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Old 04-13-2008, 07:11 PM   #1
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Cooking on High?

I've used a slow cooker for more than 30 years, but I don't recall ever using the "high" setting. Always figured that meat would be more tender and juicy if cooked on low. Can anyone who slow cooks on high comment on the quality of the result?

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Old 04-13-2008, 07:13 PM   #2
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I generally don't have the time for low, 10-12 hours, we eat dinner about 5, I'd be chopping veggies at 4am.
I have no complaints, but I suppose I can't say a lot, not having used low very often.
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Old 04-13-2008, 07:41 PM   #3
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I've always use the high setting, meat was always tender.
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Old 04-13-2008, 07:44 PM   #4
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I rarely use HIGH. When I do, it's because I'm short of time and need to make up the cooking time a bit.
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Old 04-13-2008, 07:48 PM   #5
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I only use high for certain recipes. Soups can be done on high and so can things that have ground meat. If it is a whole piece of meat then I always cook on low.
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Old 04-13-2008, 07:57 PM   #6
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My slow cooker's setting go from 1-5. If the roast is started by 11 AM and I want to eat sometime between 6-8, 3 works well. If I want to eat in four hours, then I will turn it up a number or two. I never really noticed a difference, but then I never checked things out with a thermometer either. I just figured slow cookers have a lot of leeway.
You've got me curious the other way.... what would setting it at its lowest setting result in?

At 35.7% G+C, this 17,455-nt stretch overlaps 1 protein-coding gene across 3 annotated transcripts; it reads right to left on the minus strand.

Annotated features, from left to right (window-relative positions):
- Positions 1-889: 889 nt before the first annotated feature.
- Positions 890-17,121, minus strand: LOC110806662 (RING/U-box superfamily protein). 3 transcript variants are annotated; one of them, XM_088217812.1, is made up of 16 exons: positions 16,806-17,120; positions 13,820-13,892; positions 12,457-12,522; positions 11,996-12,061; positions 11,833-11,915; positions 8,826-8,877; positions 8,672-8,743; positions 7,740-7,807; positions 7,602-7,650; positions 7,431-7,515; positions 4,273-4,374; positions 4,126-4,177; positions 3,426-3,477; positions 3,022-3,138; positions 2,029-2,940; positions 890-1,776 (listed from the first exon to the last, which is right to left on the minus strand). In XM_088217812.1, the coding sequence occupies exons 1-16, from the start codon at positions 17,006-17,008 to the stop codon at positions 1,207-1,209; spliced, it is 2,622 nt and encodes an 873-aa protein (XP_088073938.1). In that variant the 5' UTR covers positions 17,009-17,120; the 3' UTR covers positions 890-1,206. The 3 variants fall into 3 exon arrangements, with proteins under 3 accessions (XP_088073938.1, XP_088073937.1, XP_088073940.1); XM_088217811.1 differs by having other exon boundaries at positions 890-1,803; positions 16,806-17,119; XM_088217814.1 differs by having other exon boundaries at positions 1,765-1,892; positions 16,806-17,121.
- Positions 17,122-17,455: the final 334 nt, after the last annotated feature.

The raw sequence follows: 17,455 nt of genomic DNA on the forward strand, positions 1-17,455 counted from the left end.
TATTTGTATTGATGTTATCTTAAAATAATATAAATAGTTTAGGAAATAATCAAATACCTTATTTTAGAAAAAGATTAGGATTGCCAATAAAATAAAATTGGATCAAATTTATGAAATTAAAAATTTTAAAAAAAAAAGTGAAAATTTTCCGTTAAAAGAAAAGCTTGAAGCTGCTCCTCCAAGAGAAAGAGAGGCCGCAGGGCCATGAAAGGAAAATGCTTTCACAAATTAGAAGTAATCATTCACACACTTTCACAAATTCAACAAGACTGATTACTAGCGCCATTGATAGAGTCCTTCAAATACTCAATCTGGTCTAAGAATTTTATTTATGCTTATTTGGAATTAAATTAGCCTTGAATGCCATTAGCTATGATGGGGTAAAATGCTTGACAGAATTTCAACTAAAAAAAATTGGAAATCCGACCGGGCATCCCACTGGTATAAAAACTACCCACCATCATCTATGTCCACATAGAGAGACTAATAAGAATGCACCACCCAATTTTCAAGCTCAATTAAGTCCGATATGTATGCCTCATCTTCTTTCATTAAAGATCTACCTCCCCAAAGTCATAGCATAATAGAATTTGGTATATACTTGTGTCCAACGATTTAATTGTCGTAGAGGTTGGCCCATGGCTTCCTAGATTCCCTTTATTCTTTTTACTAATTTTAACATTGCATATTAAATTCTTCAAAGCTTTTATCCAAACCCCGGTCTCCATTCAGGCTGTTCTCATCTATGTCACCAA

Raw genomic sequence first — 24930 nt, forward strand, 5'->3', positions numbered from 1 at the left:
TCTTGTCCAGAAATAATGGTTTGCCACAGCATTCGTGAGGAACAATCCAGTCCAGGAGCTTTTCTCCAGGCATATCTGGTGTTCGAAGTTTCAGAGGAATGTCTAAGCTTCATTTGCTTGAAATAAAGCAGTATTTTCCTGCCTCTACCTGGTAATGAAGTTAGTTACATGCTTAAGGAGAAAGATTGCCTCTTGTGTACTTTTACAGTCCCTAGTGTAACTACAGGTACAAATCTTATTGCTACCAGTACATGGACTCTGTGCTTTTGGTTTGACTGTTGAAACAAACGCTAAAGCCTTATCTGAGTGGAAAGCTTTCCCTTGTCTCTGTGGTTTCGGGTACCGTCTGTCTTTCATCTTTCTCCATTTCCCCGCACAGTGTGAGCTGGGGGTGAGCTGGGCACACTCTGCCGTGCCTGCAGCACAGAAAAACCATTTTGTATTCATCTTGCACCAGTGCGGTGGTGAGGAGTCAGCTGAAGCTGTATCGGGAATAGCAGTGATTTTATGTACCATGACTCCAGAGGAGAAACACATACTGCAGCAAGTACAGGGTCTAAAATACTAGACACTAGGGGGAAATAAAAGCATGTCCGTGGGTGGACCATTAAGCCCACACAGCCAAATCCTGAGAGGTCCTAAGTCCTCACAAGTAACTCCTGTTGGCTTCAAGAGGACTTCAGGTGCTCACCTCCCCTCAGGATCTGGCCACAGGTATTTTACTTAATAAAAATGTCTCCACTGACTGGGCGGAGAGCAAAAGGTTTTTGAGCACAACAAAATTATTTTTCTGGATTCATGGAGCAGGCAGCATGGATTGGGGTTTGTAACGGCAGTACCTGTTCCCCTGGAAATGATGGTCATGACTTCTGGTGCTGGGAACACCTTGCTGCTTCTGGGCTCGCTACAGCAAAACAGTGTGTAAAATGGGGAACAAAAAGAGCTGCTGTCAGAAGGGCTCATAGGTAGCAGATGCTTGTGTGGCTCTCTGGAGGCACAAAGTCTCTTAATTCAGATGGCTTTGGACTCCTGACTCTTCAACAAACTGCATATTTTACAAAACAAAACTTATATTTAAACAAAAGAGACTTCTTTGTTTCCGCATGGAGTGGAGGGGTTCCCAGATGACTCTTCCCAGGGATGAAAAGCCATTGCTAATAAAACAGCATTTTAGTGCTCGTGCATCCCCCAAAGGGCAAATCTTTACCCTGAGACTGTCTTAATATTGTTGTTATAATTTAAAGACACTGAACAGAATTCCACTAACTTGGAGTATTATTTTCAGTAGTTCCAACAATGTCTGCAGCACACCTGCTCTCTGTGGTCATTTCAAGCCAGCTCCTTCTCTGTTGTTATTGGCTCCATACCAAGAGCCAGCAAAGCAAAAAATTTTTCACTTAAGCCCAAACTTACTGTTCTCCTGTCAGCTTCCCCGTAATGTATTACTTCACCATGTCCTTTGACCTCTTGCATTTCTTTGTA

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Old 04-13-2008, 08:45 PM   #7
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I have two slow cookers. Both have essentially two settings: low and high. One is at least 20 years old. Its low setting will bring water to about 190*. The newer one brings water to about 211* (and so its actual temperature probably is higher).

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Old 04-13-2008, 09:00 PM   #8
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I have very rarely cooked on my low setting. When I put a hunk of meat in I like it to be VERY tender to the pulling stage. Even at high you have to remember you are cooking "slow". I like a good 10 - 12 hours for a roast on high.
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Old 04-14-2008, 12:37 AM   #9
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When I'm starting out with FROZEN chicken I will use HIGH for the first hour or so to bring the temperature up and then turn it to LOW for the rest of the day.

Some recipes add things at the last stages and a shift to HIGH so these items are properly heated/cooked before serving.

HIGH is also used to shorten the total cook time for many items to 3-4 hours. On LOW it is generally 6-8, though some dense meats go longer to really become tender.
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Old 04-25-2008, 01:41 PM   #10
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I think it depends on the crockpot. I had a crockpot that I always cooked everything on high just to get it hot enough. Since then I have another and I always use low because high will cook it too fast and too hot.

when I first read the post I thought "Cooking on High"...isn't that something only a catholic would do? (having been brought up catholic myself) ~Blissful
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